PARIS — Many of us, pleasantly surprised by the new French wave of companies (275, including 233 startups) at the last Consumer Electronics Show, are closely following the vibrant tech startup scene in France.
The grand opening of Station F in Paris in late June, attended by a newly elected French president, is testimony to how France today sees an emerging startup culture as critical to its long-term growth.
Certainly, this boom has exposed countless IoT and wearable startups, who are set up to innovate new software, apps, and services.
Not to be forgotten, though, is that France is a nation known for its hard science.
Military-grade imaging technologies
Over several decades, French researchers and engineers have accumulated a number of key technologies in the field of imaging. They range from X-ray and far infrared to visible image sensors, 3D imaging, and software.
The brain power of France’s military-grade imaging technologies is concentrated in the Grenoble/Lyon area.
Much of France’s knowledge in this area, deeply rooted in defense and military-grade technologies, has been fostered through R&D, technology development, and testing/manufacturing experiences in that region. The French call the Grenoble-Isère area “Imaging Valley.”
Jean-Luc Jaffard, an imaging expert and consultant now serving as Chronocam’s vice president for sensor engineering and operations, called the region “unique.” Within a 25-km radius, “you see concentrations of all the basic imaging technologies — everything from CCD, CMOS, X-ray, and infrared.”
Imaging Valley is as old as Silicon Valley, but lesser-known. The high-tech business in the Grenoble region is much smaller than its U.S. counterpart, its community decidedly insular. The region has spawned few giants such as Intel, Apple, or Google — at least for now.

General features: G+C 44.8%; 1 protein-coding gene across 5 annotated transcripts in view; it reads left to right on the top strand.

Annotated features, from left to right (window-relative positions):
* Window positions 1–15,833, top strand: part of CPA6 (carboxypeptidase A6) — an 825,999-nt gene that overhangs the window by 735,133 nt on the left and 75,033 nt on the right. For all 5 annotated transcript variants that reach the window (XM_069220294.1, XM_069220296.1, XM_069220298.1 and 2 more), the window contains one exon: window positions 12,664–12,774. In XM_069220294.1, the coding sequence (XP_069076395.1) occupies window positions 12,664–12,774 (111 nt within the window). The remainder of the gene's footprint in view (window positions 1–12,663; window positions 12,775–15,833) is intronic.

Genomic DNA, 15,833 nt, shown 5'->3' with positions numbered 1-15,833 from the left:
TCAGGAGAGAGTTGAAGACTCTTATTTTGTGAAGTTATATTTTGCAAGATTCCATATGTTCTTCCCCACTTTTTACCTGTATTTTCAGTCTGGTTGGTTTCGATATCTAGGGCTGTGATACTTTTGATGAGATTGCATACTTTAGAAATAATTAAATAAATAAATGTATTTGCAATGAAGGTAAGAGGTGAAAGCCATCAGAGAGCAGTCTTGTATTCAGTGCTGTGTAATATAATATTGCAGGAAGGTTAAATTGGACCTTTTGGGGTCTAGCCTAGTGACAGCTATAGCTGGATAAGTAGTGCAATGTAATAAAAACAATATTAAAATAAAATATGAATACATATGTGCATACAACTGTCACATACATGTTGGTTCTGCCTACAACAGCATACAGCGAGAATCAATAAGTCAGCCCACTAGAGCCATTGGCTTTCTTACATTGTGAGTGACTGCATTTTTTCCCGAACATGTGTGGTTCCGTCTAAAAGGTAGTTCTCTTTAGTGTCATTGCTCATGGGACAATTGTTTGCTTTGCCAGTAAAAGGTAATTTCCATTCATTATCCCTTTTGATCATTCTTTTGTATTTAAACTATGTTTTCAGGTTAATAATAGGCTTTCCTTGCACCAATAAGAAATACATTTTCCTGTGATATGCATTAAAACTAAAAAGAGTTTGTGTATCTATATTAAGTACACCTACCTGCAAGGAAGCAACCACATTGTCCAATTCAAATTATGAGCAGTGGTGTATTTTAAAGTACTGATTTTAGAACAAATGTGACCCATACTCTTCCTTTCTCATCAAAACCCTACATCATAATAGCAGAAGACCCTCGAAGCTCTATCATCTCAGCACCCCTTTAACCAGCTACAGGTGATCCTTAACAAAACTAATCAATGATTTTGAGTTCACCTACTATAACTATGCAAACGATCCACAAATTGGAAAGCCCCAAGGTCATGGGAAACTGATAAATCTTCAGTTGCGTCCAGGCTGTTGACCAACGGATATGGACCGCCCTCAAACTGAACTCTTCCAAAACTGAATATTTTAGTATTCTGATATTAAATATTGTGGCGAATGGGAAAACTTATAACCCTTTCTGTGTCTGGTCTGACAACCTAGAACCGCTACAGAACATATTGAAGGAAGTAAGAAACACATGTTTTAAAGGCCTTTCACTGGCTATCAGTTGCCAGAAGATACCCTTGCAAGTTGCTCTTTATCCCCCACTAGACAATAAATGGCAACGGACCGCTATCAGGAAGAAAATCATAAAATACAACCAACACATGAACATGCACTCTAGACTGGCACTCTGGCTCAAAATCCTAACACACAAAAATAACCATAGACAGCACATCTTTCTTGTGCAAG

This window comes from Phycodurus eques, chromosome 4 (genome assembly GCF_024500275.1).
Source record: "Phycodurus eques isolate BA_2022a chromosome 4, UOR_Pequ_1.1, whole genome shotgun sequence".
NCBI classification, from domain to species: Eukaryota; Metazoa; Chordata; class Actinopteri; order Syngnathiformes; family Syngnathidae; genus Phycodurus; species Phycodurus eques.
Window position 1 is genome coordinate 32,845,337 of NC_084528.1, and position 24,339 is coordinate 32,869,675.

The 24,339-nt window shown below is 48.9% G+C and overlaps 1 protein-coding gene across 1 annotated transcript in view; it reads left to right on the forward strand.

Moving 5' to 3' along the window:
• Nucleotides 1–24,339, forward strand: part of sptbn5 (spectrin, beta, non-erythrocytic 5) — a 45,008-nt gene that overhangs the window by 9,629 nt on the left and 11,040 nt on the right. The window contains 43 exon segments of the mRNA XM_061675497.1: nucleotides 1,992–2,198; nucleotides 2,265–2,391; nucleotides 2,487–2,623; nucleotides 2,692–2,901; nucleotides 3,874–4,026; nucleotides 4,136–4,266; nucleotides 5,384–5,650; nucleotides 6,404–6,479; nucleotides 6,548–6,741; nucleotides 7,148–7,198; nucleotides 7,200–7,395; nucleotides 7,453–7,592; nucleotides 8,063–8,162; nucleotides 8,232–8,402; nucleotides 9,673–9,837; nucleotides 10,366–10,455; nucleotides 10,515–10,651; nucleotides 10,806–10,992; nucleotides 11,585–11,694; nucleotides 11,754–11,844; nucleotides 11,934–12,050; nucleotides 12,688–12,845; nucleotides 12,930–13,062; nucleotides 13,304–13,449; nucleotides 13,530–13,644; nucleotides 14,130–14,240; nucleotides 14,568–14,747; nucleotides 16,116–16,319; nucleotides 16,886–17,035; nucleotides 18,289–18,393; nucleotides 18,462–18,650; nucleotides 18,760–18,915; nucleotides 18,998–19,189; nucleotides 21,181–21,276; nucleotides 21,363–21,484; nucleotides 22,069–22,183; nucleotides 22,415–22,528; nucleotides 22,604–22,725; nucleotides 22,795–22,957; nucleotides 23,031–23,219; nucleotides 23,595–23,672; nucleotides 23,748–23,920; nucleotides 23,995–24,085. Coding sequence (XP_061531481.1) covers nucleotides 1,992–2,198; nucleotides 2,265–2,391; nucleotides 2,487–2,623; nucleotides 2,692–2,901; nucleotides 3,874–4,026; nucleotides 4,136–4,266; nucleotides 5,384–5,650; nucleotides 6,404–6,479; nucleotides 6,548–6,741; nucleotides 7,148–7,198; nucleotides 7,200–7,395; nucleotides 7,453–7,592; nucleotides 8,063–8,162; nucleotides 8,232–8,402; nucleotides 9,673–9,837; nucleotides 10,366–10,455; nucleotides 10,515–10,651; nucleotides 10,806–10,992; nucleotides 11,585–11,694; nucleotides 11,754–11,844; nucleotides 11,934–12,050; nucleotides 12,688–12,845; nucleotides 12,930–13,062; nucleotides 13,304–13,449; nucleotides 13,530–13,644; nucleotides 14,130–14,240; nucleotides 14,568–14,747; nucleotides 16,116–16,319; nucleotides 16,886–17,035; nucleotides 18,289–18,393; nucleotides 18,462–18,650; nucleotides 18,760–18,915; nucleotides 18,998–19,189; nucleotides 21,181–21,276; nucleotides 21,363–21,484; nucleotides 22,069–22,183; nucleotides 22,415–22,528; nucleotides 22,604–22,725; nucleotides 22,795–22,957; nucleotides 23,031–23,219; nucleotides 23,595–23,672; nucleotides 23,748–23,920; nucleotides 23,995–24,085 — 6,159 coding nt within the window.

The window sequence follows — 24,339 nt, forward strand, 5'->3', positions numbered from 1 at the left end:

This is not to say, however, that the region lacks expertise in deep technologies.
Grenoble is home to the renowned European Synchrotron Radiation Facility (ESRF). CEA, the French Alternative Energies and Atomic Energy Commission, opened CEA-Leti in Grenoble 50 years ago. Its mission was focused on the development of microelectronics and information technology.
This is also the region where a lot of French government money has gone to fund scientific research.
As Pierre Cambou, activity leader, Imaging & Sensors at Yole Développement, explained, what started out 50 years ago as technology development for military and nuclear activities switched in the 1980s to semiconductor development. By the 2000s, the region became a center for leading-edge research, tech development, and production of imaging sensors.
The two pillars of Imaging Valley, according to Jaffard, are the military domain and a non-military sector that, together, have developed strains of technologies including CCD, infrared, and CMOS.
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